Most people who live in warmer states such as Arizona or Nevada know about the threat of “killer bees,” which are more formally known as Africanized honeybees. Originally from South America, killer bees have spent decades slowly making their way northward into the warmer regions of the United States. Residents of these regions have become accustomed to the constant threat of killer bees. Although they have not necessarily become as dramatic as might be portrayed by Hollywood, killer bees are potentially dangerous and should be treated with extreme caution. Adding to the threat is the fact that the average homeowner will not be able to differentiate between standard honeybees and killer bees. If you suspect killer bees near your home or business, contact an experienced Phoenix pest control company to handle the problem for you.
Africanized honey bees are flying insects who are distantly related to the standard honey bee. Their origins are a bit dark. Around 1950, a scientist named Warwick Kerr bred standard European honeybees with South African bees, intending to create a species of bee that would both produce more honey and be better adapted to warm tropical climates. In the end, he developed a bee that was not only hardier to extremely hot temperatures, but also more aggressive toward human and other bee species: the killer bee. These bees were accidentally released into the wild in 1957 when a visiting beekeeper accidentally opened a hive while trying to help the worker bees reach the queen. This resulted in the release of 26 bee swarms who quickly established hives locally in Brazil, began breeding, and ultimately spread across South and Central America before making their way further north toward Arizona.
A complicating factor about killer bees is that they look extremely similar to the standard, more docile European bees we are familiar with. Unless you have a microscope to verify the bee’s body up close, the only way you’ll be able to determine the difference is by observing that killer bees are much more aggressive than their European cousins. But by the time you’ve noticed this behavior, you are likely in serious danger of being stung. Your Chandler pest control technician will tell you that killer bees are a little smaller and darker in color than European honeybees, but getting close enough to study killer bees is definitely not recommended.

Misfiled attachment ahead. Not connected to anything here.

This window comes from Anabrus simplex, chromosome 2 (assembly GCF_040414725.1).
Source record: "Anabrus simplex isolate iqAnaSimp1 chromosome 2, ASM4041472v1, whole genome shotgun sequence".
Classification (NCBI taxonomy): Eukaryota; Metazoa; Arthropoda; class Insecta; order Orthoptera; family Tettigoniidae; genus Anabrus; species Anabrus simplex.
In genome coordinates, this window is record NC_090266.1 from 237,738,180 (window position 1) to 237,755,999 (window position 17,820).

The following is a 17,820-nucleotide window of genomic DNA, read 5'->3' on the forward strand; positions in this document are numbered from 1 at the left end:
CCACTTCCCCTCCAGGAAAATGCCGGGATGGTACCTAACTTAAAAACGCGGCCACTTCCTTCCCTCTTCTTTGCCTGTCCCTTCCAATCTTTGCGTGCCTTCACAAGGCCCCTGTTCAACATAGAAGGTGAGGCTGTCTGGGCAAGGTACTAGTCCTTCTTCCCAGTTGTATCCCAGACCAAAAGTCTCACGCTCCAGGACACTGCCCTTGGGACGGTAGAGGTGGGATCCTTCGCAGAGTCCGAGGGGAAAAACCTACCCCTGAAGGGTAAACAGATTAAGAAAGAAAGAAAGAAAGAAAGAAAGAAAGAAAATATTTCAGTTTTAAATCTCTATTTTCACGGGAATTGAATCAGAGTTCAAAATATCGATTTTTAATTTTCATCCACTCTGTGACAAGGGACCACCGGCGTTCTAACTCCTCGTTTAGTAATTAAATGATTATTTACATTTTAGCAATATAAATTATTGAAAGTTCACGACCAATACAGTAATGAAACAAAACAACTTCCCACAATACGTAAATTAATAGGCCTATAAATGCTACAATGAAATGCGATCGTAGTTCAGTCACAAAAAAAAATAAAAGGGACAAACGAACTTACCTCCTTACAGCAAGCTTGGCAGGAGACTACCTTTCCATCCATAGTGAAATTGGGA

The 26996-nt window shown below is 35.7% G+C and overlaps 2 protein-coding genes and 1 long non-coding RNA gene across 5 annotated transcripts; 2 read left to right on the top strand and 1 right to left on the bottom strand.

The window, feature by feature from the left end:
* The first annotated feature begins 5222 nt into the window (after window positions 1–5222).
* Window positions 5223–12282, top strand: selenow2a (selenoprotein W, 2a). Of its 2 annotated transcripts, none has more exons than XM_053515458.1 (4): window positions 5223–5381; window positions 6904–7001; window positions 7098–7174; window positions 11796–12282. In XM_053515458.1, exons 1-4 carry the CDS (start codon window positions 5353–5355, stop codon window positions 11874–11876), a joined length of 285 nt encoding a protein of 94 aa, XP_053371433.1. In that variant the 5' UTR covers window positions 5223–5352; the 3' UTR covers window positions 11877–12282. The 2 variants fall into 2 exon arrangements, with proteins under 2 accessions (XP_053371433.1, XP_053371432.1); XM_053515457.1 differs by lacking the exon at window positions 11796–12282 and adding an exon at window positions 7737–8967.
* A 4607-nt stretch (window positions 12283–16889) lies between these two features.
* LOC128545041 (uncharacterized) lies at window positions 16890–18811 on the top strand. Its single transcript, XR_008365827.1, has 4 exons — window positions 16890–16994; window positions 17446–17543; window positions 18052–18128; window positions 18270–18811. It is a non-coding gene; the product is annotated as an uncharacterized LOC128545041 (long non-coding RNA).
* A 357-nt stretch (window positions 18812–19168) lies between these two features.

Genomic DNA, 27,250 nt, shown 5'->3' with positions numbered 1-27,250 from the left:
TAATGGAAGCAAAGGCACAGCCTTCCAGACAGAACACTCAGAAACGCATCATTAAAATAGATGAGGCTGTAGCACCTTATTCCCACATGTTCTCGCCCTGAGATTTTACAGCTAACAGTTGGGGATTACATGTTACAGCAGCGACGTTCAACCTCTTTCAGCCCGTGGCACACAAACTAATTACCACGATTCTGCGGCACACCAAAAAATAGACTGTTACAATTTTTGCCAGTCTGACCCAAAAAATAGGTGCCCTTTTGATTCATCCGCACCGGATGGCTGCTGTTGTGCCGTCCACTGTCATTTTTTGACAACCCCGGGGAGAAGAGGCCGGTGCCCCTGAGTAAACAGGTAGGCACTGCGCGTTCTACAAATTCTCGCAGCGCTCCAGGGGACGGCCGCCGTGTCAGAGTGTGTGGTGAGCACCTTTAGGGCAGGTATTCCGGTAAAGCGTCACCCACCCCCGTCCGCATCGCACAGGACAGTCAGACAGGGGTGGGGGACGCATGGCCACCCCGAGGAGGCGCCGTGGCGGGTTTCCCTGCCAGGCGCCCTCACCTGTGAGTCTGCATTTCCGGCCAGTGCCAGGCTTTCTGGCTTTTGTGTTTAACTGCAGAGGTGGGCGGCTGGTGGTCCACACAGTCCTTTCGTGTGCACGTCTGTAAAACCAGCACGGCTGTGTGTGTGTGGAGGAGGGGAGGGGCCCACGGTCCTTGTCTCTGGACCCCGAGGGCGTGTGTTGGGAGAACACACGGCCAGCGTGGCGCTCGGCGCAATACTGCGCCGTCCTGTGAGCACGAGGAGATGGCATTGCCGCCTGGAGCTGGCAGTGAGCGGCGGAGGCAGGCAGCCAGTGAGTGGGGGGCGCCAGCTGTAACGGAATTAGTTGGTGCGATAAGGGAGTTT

The name “killer bee” promotes the myth that they are more lethal or toxic than European honeybees. But this is not true at all. While all bees have venom that they will inject into a threat, it’s actually not killer bees’ venom that you need to worry about. What makes killer bees so dangerous is their extreme defensiveness and territorial behavior around their hives and nests.
You probably know that all bees are protective of their hives to some extent. European honeybees defend a relatively small area and usually will not sting unless their hives are handled or they are being agitated. But when it comes to killer bees, just accidentally being near the nest is enough to set them off. And it’s not just one or two worker bees who come out to sting; the real danger with killer bees is that they send out a chemical to the entire hive in order to alert everyone of the potential threat. The killer bees will swarm around the perceived threat in huge numbers of hundreds or even thousands. So many stings at once can cause severe injury and even literally enable someone to be stung to death. For this reason, it’s imperative to contact Mesa pest services if you see any beehives in your yard.
Untrained homeowners should never attempt to remove a killer bee nest from their yard because of the risk of hospitalization or death from stings. However, it can be difficult to determine whether the bees in your yard are killer bees or European honeybees, and since honeybees are crucial pollinators for plants and crops, there are regulations regarding when and how honeybee hives can be removed from your yard. Instead of risking yourself, your family, and your pets with killer bee stings and to avoid illegally removing honey bee nests, contact your local Gilbert pest control company for professional and effective removal.
If you suspect killer bees in your yard, contact Varsity Termite & Pest Control for calm, experienced pest removal services. Our friendly and knowledgeable technicians are ready to utilize ethical techniques to safely eradicate pests from your home and yard. Keep your family safe by calling Varsity Termite and Pest Control today!
Varsity Termite and Pest Control – Gary Dobert
6056 E Baseline Rd #122